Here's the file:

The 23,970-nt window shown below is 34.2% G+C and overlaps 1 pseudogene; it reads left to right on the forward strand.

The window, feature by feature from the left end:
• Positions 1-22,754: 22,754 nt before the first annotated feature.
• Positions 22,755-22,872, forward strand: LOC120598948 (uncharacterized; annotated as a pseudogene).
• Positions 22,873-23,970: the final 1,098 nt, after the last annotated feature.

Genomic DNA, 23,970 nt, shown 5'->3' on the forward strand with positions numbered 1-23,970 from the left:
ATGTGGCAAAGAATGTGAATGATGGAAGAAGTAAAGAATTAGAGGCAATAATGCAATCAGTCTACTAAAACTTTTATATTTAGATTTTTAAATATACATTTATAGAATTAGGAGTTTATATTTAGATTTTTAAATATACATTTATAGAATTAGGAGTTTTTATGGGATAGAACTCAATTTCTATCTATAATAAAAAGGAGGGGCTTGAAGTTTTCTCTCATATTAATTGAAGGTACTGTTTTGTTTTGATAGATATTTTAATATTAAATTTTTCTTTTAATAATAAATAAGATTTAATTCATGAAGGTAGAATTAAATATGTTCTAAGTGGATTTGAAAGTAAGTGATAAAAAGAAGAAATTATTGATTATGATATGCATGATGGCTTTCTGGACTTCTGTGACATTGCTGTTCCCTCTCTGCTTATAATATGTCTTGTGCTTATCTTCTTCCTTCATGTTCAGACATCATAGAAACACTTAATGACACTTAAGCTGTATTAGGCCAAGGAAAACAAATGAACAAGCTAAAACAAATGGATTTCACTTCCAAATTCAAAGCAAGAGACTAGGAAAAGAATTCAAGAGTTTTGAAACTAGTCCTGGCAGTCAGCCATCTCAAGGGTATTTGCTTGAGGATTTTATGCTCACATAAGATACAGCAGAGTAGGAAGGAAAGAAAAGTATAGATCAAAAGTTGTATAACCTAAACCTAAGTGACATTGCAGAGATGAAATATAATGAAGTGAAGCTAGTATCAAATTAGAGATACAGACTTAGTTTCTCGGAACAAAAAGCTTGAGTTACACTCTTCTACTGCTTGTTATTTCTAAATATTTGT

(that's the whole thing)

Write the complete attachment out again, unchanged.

The 23,970-nt window shown below is 34.2% G+C and overlaps 1 pseudogene; it reads left to right on the forward strand.

The window, feature by feature from the left end:
• Positions 1-22,754: 22,754 nt before the first annotated feature.
• Positions 22,755-22,872, forward strand: LOC120598948 (uncharacterized; annotated as a pseudogene).
• Positions 22,873-23,970: the final 1,098 nt, after the last annotated feature.

Genomic DNA, 23,970 nt, shown 5'->3' on the forward strand with positions numbered 1-23,970 from the left:
ATGTGGCAAAGAATGTGAATGATGGAAGAAGTAAAGAATTAGAGGCAATAATGCAATCAGTCTACTAAAACTTTTATATTTAGATTTTTAAATATACATTTATAGAATTAGGAGTTTATATTTAGATTTTTAAATATACATTTATAGAATTAGGAGTTTTTATGGGATAGAACTCAATTTCTATCTATAATAAAAAGGAGGGGCTTGAAGTTTTCTCTCATATTAATTGAAGGTACTGTTTTGTTTTGATAGATATTTTAATATTAAATTTTTCTTTTAATAATAAATAAGATTTAATTCATGAAGGTAGAATTAAATATGTTCTAAGTGGATTTGAAAGTAAGTGATAAAAAGAAGAAATTATTGATTATGATATGCATGATGGCTTTCTGGACTTCTGTGACATTGCTGTTCCCTCTCTGCTTATAATATGTCTTGTGCTTATCTTCTTCCTTCATGTTCAGACATCATAGAAACACTTAATGACACTTAAGCTGTATTAGGCCAAGGAAAACAAATGAACAAGCTAAAACAAATGGATTTCACTTCCAAATTCAAAGCAAGAGACTAGGAAAAGAATTCAAGAGTTTTGAAACTAGTCCTGGCAGTCAGCCATCTCAAGGGTATTTGCTTGAGGATTTTATGCTCACATAAGATACAGCAGAGTAGGAAGGAAAGAAAAGTATAGATCAAAAGTTGTATAACCTAAACCTAAGTGACATTGCAGAGATGAAATATAATGAAGTGAAGCTAGTATCAAATTAGAGATACAGACTTAGTTTCTCGGAACAAAAAGCTTGAGTTACACTCTTCTACTGCTTGTTATTTCTAAATATTTGT